Plus, brilliant judges Billy Giraldi (senior fiction editor of AGNI), comedian Lamont Price and one-lady-band Audrey Ryan!

Hosted by Opium founding editor Todd Zuniga.

When: Doors at 7, show at 8:05 (sharp), afterparty: 9:30 at Enormous Room.
Where: Enormous Room, 569 Massachusetts Avenue (map)
Cost: $10 (the first 35 guests will receive a free copy of Opium9: The Mania Issue)

Wednesday, January 6, 2010

Infinite jokes

Certain jokes from my past remain funny to me eternally. Do you have any of those? Bottomless jokes. I don't mean the poodle-walks-into-a-bar type of jokes, I mean organic jokes, from my real life. Here are some of mine (Note! Profanity ahead):
  • My friend David Castillo from Rice was good at these. Once, we were driving to New Orleans, and he suddenly announced, in an announcer voice, "And now, introducing, Miss River Bridge!" Right after he said it my roommate Kate and I saw the road sign reading:


    (you know, as in Mississippi) and just about pissed ourselves.

    I realize most of these are going to be you-had-to-be-theres.

  • Another time there was a flier pasted up by the 'vators, as we called them, in our "college" (what you call dorms), enticing people to join the Ultimate Frisbee team, with a picture of a guy leaping to catch the "disc" and the tagline "Find out what you're made of." Under that, David wrote "Mostly water."

  • David was me and Kate's suitemate; our other suitemate, Will Ray, was also a sheer delight. One day he decided we should come up with a catchy mnemonic for our phone number, or rather, the last four digits, since the first three were the same for everyone on campus, or at least our building. But the best we could come up with for those was "UR1C." Will pointed out that you can keep dialing after seven digits and still get to the right phone number, so we could tack on more letters after the C. For instance, he suggested, our mnemonic number could be 713-348-U-R-1-COCKFACED-FUCKFORCE.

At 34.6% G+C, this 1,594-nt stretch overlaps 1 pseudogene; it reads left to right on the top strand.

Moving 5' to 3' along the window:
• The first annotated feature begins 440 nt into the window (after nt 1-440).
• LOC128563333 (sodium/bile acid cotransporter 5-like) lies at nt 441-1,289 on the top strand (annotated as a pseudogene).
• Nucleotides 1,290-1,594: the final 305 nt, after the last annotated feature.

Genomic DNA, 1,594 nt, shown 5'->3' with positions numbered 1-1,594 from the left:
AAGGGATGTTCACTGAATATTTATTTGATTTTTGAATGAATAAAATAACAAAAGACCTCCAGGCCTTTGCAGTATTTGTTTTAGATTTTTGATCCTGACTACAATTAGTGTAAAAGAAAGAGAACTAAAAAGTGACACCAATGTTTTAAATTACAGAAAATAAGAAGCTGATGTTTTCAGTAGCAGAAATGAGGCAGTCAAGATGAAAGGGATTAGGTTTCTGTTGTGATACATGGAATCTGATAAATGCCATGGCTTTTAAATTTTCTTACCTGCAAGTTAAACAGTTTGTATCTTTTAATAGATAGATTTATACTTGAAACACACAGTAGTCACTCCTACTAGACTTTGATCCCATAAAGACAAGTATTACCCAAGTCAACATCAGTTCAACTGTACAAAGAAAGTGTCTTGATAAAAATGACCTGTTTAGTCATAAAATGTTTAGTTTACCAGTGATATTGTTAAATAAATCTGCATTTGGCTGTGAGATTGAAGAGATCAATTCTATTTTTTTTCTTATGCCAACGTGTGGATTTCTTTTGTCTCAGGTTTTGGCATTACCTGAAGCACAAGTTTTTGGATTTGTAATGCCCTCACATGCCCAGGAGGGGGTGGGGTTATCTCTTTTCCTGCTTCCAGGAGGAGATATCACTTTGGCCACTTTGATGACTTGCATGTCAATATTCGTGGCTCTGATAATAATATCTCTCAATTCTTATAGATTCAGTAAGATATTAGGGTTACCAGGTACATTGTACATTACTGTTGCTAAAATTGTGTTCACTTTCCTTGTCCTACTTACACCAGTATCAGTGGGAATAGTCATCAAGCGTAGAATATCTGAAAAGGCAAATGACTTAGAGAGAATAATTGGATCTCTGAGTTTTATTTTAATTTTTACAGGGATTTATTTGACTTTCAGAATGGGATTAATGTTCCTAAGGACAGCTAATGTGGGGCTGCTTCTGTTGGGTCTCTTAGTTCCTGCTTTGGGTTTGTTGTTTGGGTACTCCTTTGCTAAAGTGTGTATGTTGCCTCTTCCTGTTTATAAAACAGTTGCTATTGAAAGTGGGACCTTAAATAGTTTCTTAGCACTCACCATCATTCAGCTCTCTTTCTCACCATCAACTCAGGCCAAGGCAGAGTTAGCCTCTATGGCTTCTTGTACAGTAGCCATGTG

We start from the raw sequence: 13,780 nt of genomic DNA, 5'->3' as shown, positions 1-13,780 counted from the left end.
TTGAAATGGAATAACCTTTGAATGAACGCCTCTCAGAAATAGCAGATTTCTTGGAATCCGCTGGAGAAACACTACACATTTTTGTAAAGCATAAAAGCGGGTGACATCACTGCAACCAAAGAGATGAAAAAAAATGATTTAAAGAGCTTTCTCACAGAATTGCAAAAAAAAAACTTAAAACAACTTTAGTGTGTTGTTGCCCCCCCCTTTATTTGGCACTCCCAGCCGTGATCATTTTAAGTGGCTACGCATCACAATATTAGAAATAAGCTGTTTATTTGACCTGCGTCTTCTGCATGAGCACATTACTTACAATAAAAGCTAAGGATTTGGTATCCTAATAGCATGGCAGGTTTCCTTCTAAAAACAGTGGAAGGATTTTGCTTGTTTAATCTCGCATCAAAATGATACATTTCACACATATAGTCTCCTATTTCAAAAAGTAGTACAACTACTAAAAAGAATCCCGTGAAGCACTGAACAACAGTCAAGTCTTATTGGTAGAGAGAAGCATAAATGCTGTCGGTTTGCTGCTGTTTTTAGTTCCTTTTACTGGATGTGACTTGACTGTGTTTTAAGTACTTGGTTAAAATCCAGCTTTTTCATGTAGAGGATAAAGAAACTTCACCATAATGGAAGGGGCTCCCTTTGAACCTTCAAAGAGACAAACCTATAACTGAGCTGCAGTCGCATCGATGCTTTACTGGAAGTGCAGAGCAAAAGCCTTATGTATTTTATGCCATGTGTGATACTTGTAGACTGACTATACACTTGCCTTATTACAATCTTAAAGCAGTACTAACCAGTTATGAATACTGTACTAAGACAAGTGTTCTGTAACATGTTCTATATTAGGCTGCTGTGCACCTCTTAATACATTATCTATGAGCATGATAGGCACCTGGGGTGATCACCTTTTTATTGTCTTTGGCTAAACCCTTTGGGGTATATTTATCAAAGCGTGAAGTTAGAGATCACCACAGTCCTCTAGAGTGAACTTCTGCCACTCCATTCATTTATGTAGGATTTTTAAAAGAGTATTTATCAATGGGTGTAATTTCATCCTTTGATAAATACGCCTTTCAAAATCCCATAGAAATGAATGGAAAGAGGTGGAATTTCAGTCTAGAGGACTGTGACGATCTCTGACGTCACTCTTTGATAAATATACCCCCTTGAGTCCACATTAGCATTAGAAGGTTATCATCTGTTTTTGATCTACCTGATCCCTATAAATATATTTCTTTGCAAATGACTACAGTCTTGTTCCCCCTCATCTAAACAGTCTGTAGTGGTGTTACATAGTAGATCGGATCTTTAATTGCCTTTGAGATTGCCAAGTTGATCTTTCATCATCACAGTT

• One of my favorite jokes ever (and prodigiously related to my current career!) was the time Allen typed "pot rulezzzz" into Google and it returned, like, tens of thousands of results. Then he kept adding another z, and another, and no matter how many you added, there were always results.

  • Here's one I'm responsible for. I was eating dinner with my friends Robo and Stacey at my brother's old crappy apartment in North Austin back around the millennium (come to think of it all of these so far are Rice-era), and Robo asked my brother what music was playing, and he said Mozart. I added, as though Robo might not be familiar with him, "He's excellent." Sorry. I don't know why, but I still think that's funny.

  • I should have some from my brother, but I can't think of any right now except for the time we were at Taco Cabana with Wilson, probably the nicest guy ever (he taught me to play proper (Asian grip) ping pong), and my brother said to him, "Wipe that silly grin off your face, before I tear out your eye and skullfuck you." Sorry. Actually I think the shine is off that one.

  • I still think this poem I co-wrote with Kathy several years ago is funny:
    Say your prayers, princess--
    I didn't become a knight to meet girls.
    I wouldn't slay a dragon--
    I became a knight to meet dragons.
    It's like he's gay. For dragons.

  • Uhhhhh....
I was going to provide you with a pasta recipe, but that seems real taxing now. 'Til the morrow.

Sunday, January 3, 2010

Grace Kelly's Arms

It's hardly a new idea, but I think Grace Kelly is as beautiful as women get. It's hard for me to believe that any woman ever alive or yet to be born could top her out. Her arms are simply the eternal feminine ideal. There are sexier women, certainly--Blake Lively, Victoria's Secret "Angels" and Maxim covers, Liz Hurley--but such overt sexiness is not the feminine ideal.

John thinks she's "too perfect," but what can such a phrase mean? If you find a flaw, then she isn't perfect. I think what people generally mean by "too perfect" is too cookie-cutter, too all-American, or too polished and pristine. I assume the third option is what is applied to Grace Kelly, because she's so beautiful she's not sexy. And I assume this is why John does not prefer her; he prefers a visibly seedy underbelly, a la Jennifer Jason Leigh.

I think I find Grace Kelly beautiful partly because I imagine she was not perfect in person, IRL. I think she so often played a feisty (but vulnerable) bitch because she was one. If Grace Kelly's brand of bitch were a candy it'd be a York peppermint patty: shiny wrapper, hard outer shell, cool but soft and yielding interior. What option has one to be a bit of a bitch when one is so beautiful? And what option has one, when one is too beautiful to be sexy, but to be, in the parlance of her time, a raging slut? IRL, she was.